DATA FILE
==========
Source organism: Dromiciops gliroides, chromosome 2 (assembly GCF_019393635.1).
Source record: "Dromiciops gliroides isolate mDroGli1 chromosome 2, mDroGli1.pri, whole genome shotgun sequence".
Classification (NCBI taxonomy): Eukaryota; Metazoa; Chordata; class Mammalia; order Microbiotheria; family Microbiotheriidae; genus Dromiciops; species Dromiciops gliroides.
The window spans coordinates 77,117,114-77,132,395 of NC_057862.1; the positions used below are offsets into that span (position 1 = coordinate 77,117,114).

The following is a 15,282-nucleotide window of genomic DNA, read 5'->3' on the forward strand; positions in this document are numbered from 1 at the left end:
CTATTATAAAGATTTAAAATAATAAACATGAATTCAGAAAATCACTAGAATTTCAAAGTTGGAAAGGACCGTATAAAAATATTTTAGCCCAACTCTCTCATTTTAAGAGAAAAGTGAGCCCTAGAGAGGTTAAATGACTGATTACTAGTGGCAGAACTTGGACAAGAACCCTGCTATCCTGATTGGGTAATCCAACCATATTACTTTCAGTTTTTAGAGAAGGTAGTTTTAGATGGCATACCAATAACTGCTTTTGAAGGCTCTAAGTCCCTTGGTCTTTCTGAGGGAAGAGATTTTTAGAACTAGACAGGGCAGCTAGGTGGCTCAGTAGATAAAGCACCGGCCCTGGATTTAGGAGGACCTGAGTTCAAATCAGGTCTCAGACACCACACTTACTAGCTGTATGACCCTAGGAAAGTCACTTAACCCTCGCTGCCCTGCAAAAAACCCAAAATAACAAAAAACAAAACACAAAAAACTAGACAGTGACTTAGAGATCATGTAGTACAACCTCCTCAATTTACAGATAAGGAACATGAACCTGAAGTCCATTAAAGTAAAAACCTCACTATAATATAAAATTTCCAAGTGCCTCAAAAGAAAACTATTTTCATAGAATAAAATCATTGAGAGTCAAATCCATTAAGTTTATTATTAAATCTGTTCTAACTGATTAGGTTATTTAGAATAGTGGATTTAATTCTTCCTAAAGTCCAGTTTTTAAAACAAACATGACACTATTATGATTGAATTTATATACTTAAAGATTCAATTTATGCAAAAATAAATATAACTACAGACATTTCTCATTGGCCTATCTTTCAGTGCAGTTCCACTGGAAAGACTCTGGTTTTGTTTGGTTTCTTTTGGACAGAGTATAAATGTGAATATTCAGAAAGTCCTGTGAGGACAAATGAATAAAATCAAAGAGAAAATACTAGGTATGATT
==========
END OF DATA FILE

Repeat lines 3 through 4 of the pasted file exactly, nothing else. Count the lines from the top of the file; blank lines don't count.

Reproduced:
Classification (NCBI taxonomy): Eukaryota; Metazoa; Chordata; class Mammalia; order Microbiotheria; family Microbiotheriidae; genus Dromiciops; species Dromiciops gliroides.
The window spans coordinates 77,117,114-77,132,395 of NC_057862.1; the positions used below are offsets into that span (position 1 = coordinate 77,117,114).